I decided to go for a molded fiberglass coaming. The plans for the Cape Ann came with appropriately-sized strips of mini cel foam. Glassing the deck went well, and I cut the opening to the size of my old templates. After trying a few things, I found some thin, junky plywood for the mold:
This was easier than it might look. I trimmed it down to the height of the foam pieces, and taped the foam down.
Next time, I may figure out a way to bevel the piece of foam & eliminate the gap caused by the curvy parts of the deck. It seemed like a big gap to be bridged only by tape. 
I covered the whole thing with shrink wrap.

The layers of fiberglass. I started with 6 oz. glass-the bias-cutting thing really does help it work around curves. After four layers of 6 oz, and two of 4 oz, I thought I had built it up quite a bit.
After much scraping, grinding, fill coating, and sanding, I trimmed the edge, and tested the fit of my spray skirt. It fit just fine, and the whole thing released pretty easily from the shrink wrap. I gave it a coat of epoxy primer, and several coats of black paint. It was easy to bond it to the deck with dookie.
After some laborious trimming & sanding, I decided that it looked too "sinister" or something, and repainted it my favorite Jolly Green:
As I mentioned above, I thought I had built up quite a bit of thickness, but this came out to about 1/16". It seems strong enough.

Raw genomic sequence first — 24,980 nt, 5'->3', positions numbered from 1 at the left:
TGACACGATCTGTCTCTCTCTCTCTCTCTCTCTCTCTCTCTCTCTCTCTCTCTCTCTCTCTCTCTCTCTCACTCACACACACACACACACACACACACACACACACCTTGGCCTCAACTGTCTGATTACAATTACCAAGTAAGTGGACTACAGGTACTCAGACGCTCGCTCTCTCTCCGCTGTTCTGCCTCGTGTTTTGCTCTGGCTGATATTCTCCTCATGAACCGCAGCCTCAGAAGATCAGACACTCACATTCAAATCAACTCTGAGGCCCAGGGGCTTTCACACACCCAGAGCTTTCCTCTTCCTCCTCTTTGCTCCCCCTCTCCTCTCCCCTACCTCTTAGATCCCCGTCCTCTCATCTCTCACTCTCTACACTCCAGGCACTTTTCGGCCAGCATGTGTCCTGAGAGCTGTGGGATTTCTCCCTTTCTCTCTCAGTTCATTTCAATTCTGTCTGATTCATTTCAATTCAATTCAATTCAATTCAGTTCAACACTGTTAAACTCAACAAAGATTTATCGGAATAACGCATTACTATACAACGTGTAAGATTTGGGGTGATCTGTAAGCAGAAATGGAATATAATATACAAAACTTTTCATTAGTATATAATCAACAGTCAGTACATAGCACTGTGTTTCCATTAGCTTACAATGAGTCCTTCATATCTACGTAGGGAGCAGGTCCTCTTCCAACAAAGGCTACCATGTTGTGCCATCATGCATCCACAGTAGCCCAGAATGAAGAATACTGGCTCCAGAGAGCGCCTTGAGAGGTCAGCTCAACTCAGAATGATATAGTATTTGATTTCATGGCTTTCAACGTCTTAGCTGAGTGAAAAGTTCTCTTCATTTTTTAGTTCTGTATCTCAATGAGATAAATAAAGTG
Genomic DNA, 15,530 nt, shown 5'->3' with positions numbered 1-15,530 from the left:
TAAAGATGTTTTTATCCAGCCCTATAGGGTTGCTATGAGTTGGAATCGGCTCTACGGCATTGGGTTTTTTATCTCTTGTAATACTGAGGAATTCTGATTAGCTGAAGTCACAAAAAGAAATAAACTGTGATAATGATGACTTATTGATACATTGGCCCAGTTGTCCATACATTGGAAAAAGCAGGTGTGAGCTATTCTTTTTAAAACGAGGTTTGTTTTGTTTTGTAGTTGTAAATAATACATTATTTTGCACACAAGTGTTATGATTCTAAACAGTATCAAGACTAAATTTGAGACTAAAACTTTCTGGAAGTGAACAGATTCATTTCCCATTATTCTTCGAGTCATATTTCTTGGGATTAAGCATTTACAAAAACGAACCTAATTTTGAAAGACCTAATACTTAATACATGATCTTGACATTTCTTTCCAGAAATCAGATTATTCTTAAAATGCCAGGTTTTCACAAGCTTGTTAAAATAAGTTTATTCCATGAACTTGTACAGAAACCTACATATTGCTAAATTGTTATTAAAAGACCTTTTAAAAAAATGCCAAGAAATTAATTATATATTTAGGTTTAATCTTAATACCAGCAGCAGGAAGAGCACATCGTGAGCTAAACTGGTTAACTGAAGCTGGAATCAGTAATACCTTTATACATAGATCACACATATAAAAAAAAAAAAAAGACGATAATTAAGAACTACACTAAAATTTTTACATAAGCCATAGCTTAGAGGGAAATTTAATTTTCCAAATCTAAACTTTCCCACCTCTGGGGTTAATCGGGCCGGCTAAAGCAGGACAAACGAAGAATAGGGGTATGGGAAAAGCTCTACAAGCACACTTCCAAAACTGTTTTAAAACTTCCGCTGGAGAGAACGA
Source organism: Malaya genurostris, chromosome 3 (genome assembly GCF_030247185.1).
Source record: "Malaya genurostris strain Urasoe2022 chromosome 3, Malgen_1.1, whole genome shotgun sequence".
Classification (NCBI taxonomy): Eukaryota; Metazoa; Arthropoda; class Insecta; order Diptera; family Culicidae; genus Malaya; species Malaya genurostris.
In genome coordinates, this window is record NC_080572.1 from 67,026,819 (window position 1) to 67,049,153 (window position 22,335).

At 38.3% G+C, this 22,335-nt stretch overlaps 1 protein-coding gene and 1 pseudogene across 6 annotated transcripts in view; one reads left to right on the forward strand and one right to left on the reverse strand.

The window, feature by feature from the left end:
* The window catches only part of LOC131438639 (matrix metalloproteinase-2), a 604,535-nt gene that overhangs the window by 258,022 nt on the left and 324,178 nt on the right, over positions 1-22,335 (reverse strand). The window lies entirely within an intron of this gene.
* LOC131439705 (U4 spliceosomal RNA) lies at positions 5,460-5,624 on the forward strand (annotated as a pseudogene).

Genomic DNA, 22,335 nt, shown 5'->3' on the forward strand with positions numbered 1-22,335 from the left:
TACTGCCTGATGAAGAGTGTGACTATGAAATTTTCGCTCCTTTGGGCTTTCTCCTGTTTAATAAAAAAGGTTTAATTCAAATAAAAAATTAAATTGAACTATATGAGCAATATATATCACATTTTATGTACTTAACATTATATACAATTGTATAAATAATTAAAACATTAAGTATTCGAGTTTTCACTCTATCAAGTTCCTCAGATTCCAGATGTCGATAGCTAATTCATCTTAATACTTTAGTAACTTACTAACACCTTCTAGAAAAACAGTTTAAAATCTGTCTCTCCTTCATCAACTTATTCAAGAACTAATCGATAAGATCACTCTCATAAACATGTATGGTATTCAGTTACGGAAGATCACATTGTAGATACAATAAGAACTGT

The side & knee braces went routinely & well.

Friday, April 24, 2015

Closing The Clam

This was the toughest one yet. "Everyone" says to put the forms back in the hull while it sits after glassing, but I guess you have to do it immediately, which I didn't. The hull & deck mismatched by as much as one inch in places. My Home Made Aluminum Tool wouldn't even stretch it out enough.
I ended up putting spreader sticks across most of the hull. Tape wouldn't hold the two halves together, so I "tack welded" with epoxy. I tied strings to the sticks, so I could pull them out after the epoxy set. It worked!
I used 9 oz. tape to put the halves together, making the usual mess.

Tuesday, April 14, 2015

Footbrace Stud Kit

Instead of drilling through the hull, I decided to go for these glued-in studs.
Kit from CLC includes some fiberglass tape. Vinyl tape protects the threads. I put them in before joining the hull & deck. It was all easier than I thought it would be. 

Monday, April 13, 2015

Glassing The Hull

I did a rather crappy job on the hull interior, earning myself a lot of extra work.
It seems that, after building four kayaks, and having the same problems each time, I finally had a revelation about saturating the glass. I had usually been using too much epoxy in one place at a time, and letting it saturate too long. The fiberglass wants to float off the wood, of course unevenly, causing ripples. This time, I let it saturate a minimal length of time, and removed the excess thoroughly and immediately. I maintained a "wet edge', as with painting. Voila! Only one or two small ripples! The fill coats went well-nearly filled the weave on the second coat, in some areas.

Sunday, April 5, 2015


Having separated the two halves, the remaining forms came out easily. Smoothing the interior was just as much "fun" as usual.

Tools: the small Surform rasp was pretty useful.  I also used a scraper made from an old saw. At the top is a surform rasp mounted on a bit of minicel foam.
I also resorted to filler on the resultant thin spots, and dealt with the internal stems by filleting the corners.